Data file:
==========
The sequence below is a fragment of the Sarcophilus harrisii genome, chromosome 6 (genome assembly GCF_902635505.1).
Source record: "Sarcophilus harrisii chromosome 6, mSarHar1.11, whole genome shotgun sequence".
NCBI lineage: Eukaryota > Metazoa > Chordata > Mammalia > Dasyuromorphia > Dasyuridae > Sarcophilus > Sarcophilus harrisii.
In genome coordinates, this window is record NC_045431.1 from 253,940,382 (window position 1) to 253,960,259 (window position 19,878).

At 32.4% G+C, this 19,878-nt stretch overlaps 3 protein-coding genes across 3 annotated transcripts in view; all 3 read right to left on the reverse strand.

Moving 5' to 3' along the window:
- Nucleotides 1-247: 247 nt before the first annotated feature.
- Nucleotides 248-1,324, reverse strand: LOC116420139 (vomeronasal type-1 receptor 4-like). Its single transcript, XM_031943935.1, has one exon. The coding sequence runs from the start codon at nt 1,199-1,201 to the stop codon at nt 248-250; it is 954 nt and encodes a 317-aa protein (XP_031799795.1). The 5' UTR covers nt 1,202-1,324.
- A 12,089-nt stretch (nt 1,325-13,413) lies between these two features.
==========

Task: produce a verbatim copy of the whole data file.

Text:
The sequence below is a fragment of the Sarcophilus harrisii genome, chromosome 6 (genome assembly GCF_902635505.1).
Source record: "Sarcophilus harrisii chromosome 6, mSarHar1.11, whole genome shotgun sequence".
NCBI lineage: Eukaryota > Metazoa > Chordata > Mammalia > Dasyuromorphia > Dasyuridae > Sarcophilus > Sarcophilus harrisii.
In genome coordinates, this window is record NC_045431.1 from 253,940,382 (window position 1) to 253,960,259 (window position 19,878).

At 32.4% G+C, this 19,878-nt stretch overlaps 3 protein-coding genes across 3 annotated transcripts in view; all 3 read right to left on the reverse strand.

Moving 5' to 3' along the window:
- Nucleotides 1-247: 247 nt before the first annotated feature.
- Nucleotides 248-1,324, reverse strand: LOC116420139 (vomeronasal type-1 receptor 4-like). Its single transcript, XM_031943935.1, has one exon. The coding sequence runs from the start codon at nt 1,199-1,201 to the stop codon at nt 248-250; it is 954 nt and encodes a 317-aa protein (XP_031799795.1). The 5' UTR covers nt 1,202-1,324.
- A 12,089-nt stretch (nt 1,325-13,413) lies between these two features.